Philadelphia, Feb. 25, 2016 - Intercultural Journeys continues the 2015/16 Season: The Artistry of Identity and Transformation  with The Mandinga Experiment, the latest project from percussionist/vocalist Alex Shaw.  In addition to acting as Curator for Intercultural Journeys, Alex is the Director of renowned Brazilian band Alô Brasil and a long-standing member of Spoken Hand Percussion Orchestra. Alex will present a collaborative tribute to the Afro-Brazilian martial art Capoeira Angola and its resilient cultural legacy of resistance against oppression.  This performance will be accompanied by live vintage visuals and feature musicians, dancers, and capoeiristas from the U.S. and Brazil. The Mandinga Experiment is an amalgamation of original compositions and contemporary interpretations of traditional Afro-Brazilian rhythms and songs.

IJ is pleased to once again offer an additional opportunity for dialogue before the performance with Food for Thought.  This free program consists of a casual potluck-style meal and guided discussion on a topic related to the concert. On March 11, the topic will be Capoeira and Black Consciousness. We'll have featured remarks from Dr. Kenneth Dossar, Professor of Intellectual Heritage at Temple University, who will speak about the history of capoeira and the relationship of this Afro-Brazilian martial art to Black Consciousness. This event is open to the public, but guests are requested to RSVP and bring a food item to share.  

“I consider this a tremendous opportunity to present my intercultural work to the Philadelphia community, in which I am uniting artists from both Brazil and the U.S. in a collective tribute to the legacy of capoeira and other Afro-Brazilian traditions," said Alex Shaw about his newest work. "The Mandinga Experiment is an evolving interdisciplinary artistic endeavor of consciousness, through which I am weaving threads of identity, heritage, and spirituality.”

The concert will take place at 8pm in the Ibrahim Theater at International House. Tickets are $15 for General Admission, $10 for IHP members, and $8 for students. To purchase tickets, visit or call 215-387-5125, ext. 2.



Casual potluck-style reception with guided discussion*

Friday, March 11, 2016 - 6pm

The East Alcove, International House (3701 Chestnut Street)

*Guests are requested to RSVP and bring a food item to share.



Alex Shaw: The Mandinga Experiment

Friday, March 11, 2016 - 8pm*

Ibrahim Theater, International House (3701 Chestnut Street)

*Featuring post-concert discussion with the artists.


Mandinga (mahn-JING-gah)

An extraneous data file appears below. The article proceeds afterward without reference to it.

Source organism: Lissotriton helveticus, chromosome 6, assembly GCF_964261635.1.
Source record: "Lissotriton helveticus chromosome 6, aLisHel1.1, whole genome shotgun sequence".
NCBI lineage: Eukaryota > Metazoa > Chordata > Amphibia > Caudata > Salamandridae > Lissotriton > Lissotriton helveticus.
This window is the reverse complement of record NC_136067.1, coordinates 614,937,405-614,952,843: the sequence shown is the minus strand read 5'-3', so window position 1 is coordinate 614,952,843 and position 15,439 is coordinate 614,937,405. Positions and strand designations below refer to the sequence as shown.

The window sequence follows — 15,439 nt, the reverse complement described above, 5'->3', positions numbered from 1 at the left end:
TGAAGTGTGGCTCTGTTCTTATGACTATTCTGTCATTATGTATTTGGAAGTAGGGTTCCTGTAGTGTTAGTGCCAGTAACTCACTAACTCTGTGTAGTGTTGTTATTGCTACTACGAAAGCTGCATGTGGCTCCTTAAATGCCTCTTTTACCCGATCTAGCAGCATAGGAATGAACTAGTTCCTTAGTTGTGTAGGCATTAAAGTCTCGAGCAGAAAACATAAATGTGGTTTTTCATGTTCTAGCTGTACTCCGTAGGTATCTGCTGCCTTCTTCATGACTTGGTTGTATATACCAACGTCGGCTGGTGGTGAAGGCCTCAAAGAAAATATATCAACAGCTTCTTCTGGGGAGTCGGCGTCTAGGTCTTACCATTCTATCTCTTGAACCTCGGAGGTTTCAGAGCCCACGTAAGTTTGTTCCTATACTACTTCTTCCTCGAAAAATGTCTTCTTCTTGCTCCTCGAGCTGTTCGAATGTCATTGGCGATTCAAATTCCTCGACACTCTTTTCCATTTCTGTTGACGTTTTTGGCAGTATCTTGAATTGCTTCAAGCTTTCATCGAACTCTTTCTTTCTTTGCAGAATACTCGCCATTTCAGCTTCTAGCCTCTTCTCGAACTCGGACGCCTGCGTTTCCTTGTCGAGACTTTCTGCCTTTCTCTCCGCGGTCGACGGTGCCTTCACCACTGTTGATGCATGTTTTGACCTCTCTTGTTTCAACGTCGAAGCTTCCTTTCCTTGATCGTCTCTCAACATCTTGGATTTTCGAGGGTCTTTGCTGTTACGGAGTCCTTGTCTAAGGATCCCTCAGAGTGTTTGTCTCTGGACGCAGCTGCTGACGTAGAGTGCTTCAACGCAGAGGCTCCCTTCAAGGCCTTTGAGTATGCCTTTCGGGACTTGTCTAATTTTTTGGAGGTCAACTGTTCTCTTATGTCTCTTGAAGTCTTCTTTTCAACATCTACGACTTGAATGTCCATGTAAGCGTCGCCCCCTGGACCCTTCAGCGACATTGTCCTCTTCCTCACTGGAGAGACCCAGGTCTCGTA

The term mandinga has various meanings throughout the Americas and is derived from the West African “Mandinka” ethnic group. In the capoeira philosophical context, it holds a positive connotation and typically refers to a mysterious or magical characteristic or ability that one has to disguise their intentions as a means of achieving an advantageous position, through smooth and creative expression, gesture, and movement. In the context of this artistic project, the concept of mandinga has been extended to explore the creative transformation of these rich cultural traditions as a means of sharing and honoring the often-underappreciated legacy of capoeira and its contribution towards cultural resistance against race-based oppression. 

About Alex Shaw

Alex Shaw is a percussionist, vocalist, composer, curator, and arts educator specializing in Brazilian music traditions. An alumnus of Swarthmore College, Alex settled in Philadelphia in 2000 and soon became deeply embedded in the dynamic community of percussion and drumming. He is a long-standing member of Philadelphia's award-winning Spoken Hand Percussion Orchestra and Director of Brazilian ensemble, Alô Brasil.  A freelance arts educator since 2001, Alex has taught, lectured, and performed regularly throughout the mid-Atlantic region, and has also worked as an accompanist for several dance companies and universities. Since 2008, Alex has served LiveConnections as both a board member and a lead facilitator for their music education programming. He joined the music faculty at the University of the Arts in 2010, became curator for Intercultural Journeys in 2014, and joined Temple University music faculty in 2016.

He has been awarded several competitive artist grants to support his music research and study in Brazil, including Arts International’s Artist Exploration Fund (2004) and the Independence Foundation Fellowship in the Arts (2007). In 2012 he was honored with an Emerging Legacy Award at the UPenn MLK Commemorative Symposium for Social Justice.  In his most recent artistic project, presented in 2014 by Intercultural Journeys, Alex directed a collaborative tribute to the cultural legacy of the Afro-Brazilian martial art Capoeira Angola. This project featured original compositions and contemporary arrangements of traditional capoeira songs combined with vintage live visuals.

About Intercultural Journeys

Intercultural Journeys uses the arts to promote peace and greater understanding between people of diverse backgrounds, faiths, and cultures with the aim of catalyzing social change and awareness. Intercultural Journeys was founded in 2002 by Philadelphia Orchestra cellist Udi Bar-David, philanthropist Carole Haas Gravagno, Majid Alsayegh and Sheldon L. Thompson. Together, they recognized the role that music could play in sparking dialogue between people of different backgrounds. Since then, Intercultural Journeys has held over 160 concerts and partnered with a diverse roster of local and international artists. IJ events have been held not only in the Greater Philadelphia area but also across the United States and even abroad in countries such as China, Spain, Italy and Israel. 

Media Contact

Lindsey S. Crane, Managing Director, 215-387-2310                                     

High res images available upon request